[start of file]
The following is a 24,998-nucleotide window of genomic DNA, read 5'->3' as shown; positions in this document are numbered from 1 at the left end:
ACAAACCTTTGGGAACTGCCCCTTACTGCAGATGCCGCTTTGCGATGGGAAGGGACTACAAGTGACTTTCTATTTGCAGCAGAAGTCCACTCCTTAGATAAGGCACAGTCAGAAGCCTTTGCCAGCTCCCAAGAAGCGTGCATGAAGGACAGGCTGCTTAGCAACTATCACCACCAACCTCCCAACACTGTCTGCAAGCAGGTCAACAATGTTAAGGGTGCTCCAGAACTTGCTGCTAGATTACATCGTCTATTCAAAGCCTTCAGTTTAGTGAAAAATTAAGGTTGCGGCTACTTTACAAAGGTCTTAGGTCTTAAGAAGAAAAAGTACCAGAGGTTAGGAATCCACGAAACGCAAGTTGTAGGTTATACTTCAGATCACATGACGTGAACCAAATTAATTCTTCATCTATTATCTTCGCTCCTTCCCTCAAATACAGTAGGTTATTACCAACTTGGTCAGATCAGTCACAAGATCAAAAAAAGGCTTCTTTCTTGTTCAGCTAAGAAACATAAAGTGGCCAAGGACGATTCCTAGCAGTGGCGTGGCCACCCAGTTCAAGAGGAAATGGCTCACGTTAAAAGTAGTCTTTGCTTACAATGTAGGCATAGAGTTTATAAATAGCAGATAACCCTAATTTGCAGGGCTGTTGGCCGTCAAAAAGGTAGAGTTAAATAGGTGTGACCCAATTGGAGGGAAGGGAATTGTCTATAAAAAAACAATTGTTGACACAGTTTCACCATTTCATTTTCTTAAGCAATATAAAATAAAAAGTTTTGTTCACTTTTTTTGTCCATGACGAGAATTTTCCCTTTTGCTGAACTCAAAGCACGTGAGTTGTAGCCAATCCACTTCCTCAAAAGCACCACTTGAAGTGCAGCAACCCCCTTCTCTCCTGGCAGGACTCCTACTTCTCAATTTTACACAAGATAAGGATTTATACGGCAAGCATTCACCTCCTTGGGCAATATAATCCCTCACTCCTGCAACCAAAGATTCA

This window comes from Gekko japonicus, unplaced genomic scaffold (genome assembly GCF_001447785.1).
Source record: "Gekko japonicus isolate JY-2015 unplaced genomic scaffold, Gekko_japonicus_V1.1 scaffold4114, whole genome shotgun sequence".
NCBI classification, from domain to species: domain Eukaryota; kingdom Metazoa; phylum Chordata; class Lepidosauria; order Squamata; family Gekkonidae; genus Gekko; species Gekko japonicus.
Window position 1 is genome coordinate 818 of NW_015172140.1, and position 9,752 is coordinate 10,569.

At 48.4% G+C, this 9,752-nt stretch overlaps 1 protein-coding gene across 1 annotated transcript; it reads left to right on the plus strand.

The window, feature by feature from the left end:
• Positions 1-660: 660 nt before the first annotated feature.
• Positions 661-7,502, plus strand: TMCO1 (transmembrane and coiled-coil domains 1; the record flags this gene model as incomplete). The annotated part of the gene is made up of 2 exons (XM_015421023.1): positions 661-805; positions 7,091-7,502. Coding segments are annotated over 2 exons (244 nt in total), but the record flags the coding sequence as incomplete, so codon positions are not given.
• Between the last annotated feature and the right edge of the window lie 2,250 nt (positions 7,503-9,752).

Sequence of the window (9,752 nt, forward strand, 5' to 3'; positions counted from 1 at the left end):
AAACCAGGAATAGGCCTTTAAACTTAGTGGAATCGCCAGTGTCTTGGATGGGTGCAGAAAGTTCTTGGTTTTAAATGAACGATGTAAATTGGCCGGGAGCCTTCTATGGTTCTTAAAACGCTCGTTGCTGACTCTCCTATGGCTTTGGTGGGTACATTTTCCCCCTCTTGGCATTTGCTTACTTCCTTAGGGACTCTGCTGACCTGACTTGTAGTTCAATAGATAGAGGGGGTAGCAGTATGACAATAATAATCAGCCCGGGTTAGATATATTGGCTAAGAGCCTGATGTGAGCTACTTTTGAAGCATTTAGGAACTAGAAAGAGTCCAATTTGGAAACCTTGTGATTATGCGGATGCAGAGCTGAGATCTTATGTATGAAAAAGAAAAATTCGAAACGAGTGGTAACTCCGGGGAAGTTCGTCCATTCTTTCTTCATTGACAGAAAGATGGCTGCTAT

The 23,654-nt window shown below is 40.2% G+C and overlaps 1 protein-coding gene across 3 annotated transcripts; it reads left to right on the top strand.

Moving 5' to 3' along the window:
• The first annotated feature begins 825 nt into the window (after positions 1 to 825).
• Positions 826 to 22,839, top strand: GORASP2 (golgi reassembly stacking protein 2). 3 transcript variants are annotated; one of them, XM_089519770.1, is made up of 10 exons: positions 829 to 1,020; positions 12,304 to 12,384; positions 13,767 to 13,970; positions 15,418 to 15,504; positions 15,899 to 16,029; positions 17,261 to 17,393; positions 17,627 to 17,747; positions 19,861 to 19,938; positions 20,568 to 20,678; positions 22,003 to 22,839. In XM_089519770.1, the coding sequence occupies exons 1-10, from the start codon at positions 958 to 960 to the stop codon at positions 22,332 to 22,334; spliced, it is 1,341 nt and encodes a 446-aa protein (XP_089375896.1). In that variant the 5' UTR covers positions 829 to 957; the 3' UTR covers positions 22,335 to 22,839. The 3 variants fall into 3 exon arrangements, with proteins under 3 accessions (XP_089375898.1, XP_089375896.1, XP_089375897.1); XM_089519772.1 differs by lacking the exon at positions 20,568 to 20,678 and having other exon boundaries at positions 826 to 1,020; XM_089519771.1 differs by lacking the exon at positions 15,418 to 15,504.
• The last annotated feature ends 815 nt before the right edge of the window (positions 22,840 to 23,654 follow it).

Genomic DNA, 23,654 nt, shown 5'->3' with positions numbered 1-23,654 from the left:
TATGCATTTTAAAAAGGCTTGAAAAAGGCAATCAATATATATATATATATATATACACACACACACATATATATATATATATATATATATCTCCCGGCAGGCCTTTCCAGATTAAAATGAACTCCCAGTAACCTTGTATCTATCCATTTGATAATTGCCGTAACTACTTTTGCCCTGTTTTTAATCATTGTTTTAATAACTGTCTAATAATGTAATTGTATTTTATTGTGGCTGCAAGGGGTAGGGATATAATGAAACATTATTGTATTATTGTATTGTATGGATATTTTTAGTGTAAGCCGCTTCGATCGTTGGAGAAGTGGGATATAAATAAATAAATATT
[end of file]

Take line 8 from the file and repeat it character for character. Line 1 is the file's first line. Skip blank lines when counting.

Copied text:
The window, feature by feature from the left end: